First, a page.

Retiring environment minister Victor Toledo announced recently that Mexico’s President Andrés Manuel López Obrador plans to ban imports of genetically modified corn, a dramatic move for relations within and without the country.
Toledo, a strong, critic of GMOs, sees the move as a “watershed in the country’s environmental history.” López Obrador wants to protect the territory and safeguard the people’s health. But specialists interviewed by LaPolíticaOnline say the move would be impractical and harmful to Mexico. The country imports about 20 million tons of corn from the U.S. annually (95% of total purchases), nearly all of it GM corn.
“Adopting such a measure would bring about a shortage of basic foodstuff and, therefore, an increase in prices,” one source said. “It is not viable beyond a historical, doctrinaire, and environmentalist vision that prevails in the government.”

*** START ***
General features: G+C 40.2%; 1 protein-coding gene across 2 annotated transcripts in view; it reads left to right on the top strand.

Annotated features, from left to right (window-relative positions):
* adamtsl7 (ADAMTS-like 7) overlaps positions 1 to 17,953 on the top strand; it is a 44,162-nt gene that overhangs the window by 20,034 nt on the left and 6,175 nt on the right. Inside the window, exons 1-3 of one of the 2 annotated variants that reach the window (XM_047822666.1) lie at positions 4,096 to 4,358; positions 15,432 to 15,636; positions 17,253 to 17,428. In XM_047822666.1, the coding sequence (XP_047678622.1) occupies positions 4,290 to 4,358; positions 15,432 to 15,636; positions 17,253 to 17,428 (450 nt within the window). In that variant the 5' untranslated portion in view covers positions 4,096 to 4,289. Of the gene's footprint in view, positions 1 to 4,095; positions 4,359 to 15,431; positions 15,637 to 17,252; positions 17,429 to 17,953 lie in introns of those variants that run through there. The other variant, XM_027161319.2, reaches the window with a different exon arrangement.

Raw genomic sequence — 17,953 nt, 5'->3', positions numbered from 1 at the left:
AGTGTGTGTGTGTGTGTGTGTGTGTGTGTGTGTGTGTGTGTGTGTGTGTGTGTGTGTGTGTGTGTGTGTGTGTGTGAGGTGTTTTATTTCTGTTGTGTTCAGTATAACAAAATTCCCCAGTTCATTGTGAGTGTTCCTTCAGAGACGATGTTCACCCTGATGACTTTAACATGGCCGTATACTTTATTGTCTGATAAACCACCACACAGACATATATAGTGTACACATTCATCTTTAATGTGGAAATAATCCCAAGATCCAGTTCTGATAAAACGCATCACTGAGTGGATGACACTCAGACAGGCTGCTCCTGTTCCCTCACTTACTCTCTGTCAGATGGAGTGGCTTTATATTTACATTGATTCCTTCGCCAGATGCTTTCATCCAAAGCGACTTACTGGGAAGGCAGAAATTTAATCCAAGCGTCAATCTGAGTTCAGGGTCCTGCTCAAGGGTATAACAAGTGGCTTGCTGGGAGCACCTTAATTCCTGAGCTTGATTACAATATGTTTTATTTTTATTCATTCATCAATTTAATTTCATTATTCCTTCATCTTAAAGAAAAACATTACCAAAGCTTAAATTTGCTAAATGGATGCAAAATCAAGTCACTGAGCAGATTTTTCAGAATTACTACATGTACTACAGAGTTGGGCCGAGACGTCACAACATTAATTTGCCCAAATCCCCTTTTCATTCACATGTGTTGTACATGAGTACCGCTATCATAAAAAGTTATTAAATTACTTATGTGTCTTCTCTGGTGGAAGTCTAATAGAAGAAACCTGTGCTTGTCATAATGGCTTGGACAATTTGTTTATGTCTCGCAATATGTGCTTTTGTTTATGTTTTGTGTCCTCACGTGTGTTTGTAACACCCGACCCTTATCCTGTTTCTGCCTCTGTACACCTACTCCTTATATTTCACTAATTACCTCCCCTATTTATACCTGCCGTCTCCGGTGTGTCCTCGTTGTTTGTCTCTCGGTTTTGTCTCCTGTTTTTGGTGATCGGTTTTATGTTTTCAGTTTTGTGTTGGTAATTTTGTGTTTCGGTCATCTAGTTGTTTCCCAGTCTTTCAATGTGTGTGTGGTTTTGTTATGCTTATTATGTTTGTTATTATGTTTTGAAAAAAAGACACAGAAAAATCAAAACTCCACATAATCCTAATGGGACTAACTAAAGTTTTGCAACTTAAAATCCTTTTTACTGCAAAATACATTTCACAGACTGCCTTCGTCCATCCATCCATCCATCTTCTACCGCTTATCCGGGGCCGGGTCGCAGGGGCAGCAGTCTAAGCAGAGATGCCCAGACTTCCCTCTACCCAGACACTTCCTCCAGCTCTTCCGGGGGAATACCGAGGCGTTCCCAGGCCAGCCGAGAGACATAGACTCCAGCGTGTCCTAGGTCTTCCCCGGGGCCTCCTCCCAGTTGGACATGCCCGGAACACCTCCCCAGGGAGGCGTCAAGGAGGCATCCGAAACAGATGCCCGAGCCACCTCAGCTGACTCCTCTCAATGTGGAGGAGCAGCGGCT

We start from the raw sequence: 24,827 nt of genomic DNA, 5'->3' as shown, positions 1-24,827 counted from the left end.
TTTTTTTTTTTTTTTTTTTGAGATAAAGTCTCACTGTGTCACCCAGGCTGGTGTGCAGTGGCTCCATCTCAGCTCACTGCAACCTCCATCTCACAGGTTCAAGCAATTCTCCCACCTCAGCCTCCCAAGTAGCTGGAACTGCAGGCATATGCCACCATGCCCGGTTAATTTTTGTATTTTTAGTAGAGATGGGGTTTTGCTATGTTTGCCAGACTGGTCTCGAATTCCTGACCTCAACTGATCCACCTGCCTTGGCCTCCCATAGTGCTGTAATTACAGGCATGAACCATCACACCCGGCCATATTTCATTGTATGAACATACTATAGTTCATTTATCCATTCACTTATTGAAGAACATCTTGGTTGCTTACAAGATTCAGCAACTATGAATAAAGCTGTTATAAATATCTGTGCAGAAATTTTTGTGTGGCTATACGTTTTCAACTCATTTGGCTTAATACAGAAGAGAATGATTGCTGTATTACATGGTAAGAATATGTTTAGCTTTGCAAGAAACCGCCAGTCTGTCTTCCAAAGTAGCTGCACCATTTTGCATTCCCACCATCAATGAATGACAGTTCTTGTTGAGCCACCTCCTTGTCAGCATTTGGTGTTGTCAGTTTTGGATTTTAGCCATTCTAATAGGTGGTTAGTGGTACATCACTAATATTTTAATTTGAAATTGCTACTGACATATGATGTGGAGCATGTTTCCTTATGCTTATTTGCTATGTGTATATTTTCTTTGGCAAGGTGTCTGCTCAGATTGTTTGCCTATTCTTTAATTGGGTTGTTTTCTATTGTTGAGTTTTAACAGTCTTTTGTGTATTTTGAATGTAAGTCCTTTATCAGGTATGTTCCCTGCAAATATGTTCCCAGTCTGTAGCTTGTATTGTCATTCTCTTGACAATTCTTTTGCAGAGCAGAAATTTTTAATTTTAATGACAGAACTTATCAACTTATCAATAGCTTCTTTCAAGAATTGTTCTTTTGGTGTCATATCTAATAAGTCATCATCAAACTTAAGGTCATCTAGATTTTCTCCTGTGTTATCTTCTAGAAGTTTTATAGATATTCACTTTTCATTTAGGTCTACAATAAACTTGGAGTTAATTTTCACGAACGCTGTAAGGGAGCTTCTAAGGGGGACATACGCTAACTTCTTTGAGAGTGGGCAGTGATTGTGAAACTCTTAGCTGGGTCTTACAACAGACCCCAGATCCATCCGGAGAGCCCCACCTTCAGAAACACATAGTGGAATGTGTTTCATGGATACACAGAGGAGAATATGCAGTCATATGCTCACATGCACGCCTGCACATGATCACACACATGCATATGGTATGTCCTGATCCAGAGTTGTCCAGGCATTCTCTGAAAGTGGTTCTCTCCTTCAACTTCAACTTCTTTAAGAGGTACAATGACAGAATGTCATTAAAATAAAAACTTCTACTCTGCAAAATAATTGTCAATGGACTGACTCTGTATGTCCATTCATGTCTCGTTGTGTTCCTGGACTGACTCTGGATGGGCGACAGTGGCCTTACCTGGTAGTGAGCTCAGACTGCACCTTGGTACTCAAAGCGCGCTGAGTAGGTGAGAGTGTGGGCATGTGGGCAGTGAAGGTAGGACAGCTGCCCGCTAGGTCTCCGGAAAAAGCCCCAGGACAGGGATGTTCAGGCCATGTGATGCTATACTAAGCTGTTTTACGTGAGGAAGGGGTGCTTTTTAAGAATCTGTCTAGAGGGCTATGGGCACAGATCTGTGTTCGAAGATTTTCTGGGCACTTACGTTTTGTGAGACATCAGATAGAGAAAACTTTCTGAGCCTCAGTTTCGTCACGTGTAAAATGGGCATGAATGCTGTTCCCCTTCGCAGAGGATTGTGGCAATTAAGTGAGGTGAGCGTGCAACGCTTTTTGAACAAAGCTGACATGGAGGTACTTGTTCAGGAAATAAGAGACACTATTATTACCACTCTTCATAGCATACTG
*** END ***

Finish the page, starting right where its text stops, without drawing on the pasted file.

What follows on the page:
The government also hopes to phase out glyphosate usage, arousing anger from rural farmers. Beyond the border, halting GM corn imports would hurt Donald Trump’s reelection bid, as it strongly impacts his base—so a strong retaliation is possible.
Mexico only imported about 3,000 tons of corn from Argentina in 2019, but shipments are increasing; the move might alienate a strong ally. Argentina is the third largest corn exporter in the world.
Source: Forbes México, LaPolíticaOnline
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